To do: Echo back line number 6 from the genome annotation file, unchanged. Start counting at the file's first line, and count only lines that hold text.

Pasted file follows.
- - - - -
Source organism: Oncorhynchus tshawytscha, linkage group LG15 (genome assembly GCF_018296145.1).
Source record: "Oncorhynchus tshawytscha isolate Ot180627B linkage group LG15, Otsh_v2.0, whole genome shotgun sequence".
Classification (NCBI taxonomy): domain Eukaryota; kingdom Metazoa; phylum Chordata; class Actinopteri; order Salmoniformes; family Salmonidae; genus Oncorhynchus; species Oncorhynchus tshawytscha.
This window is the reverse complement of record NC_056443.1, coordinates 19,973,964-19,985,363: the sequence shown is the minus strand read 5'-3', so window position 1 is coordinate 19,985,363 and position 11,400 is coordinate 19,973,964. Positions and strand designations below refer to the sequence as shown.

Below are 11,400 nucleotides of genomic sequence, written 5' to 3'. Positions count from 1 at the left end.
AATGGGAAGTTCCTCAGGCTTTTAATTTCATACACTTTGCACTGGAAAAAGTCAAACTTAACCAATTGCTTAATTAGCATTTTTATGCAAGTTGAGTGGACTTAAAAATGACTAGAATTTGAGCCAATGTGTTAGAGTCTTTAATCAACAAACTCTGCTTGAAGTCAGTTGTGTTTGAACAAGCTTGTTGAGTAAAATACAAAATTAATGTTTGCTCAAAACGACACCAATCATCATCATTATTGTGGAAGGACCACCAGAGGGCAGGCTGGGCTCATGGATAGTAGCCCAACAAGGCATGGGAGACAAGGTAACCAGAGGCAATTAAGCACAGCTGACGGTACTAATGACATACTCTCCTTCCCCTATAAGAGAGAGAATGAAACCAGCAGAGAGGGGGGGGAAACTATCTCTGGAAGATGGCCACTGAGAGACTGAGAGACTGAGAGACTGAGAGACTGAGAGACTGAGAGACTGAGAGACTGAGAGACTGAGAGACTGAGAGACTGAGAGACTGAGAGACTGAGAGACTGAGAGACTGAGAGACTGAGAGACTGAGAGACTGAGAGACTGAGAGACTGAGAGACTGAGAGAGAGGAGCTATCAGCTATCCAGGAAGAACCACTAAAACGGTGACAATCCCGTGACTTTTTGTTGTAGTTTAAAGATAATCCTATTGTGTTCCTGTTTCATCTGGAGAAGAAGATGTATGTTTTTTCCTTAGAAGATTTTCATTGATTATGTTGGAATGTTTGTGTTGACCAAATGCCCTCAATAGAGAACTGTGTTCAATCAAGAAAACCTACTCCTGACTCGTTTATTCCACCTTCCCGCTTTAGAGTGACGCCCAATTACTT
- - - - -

AATGGGAAGTTCCTCAGGCTTTTAATTTCATACACTTTGCACTGGAAAAAGTCAAACTTAACCAATTGCTTAATTAGCATTTTTATGCAAGTTGAGTGGACTTAAAAATGACTAGAATTTGAGCCAATGTGTTAGAGTCTTTAATCAACAAACTCTGCTTGAAGTCAGTTGTGTTTGAACAAGCTTGTTGAGTAAAATACAAAATTAATGTTTGCTCAAAACGACACCAATCATCATCATTATTGTGGAAGGACCACCAGAGGGCAGGCTGGGCTCATGGATAGTAGCCCAACAAGGCATGGGAGACAAGGTAACCAGAGGCAATTAAGCACAGCTGACGGTACTAATGACATACTCTCCTTCCCCTATAAGAGAGAGAATGAAACCAGCAGAGAGGGGGGGGAAACTATCTCTGGAAGATGGCCACTGAGAGACTGAGAGACTGAGAGACTGAGAGACTGAGAGACTGAGAGACTGAGAGACTGAGAGACTGAGAGACTGAGAGACTGAGAGACTGAGAGACTGAGAGACTGAGAGACTGAGAGACTGAGAGACTGAGAGACTGAGAGACTGAGAGACTGAGAGACTGAGAGAGAGGAGCTATCAGCTATCCAGGAAGAACCACTAAAACGGTGACAATCCCGTGACTTTTTGTTGTAGTTTAAAGATAATCCTATTGTGTTCCTGTTTCATCTGGAGAAGAAGATGTATGTTTTTTCCTTAGAAGATTTTCATTGATTATGTTGGAATGTTTGTGTTGACCAAATGCCCTCAATAGAGAACTGTGTTCAATCAAGAAAACCTACTCCTGACTCGTTTATTCCACCTTCCCGCTTTAGAGTGACGCCCAATTACTT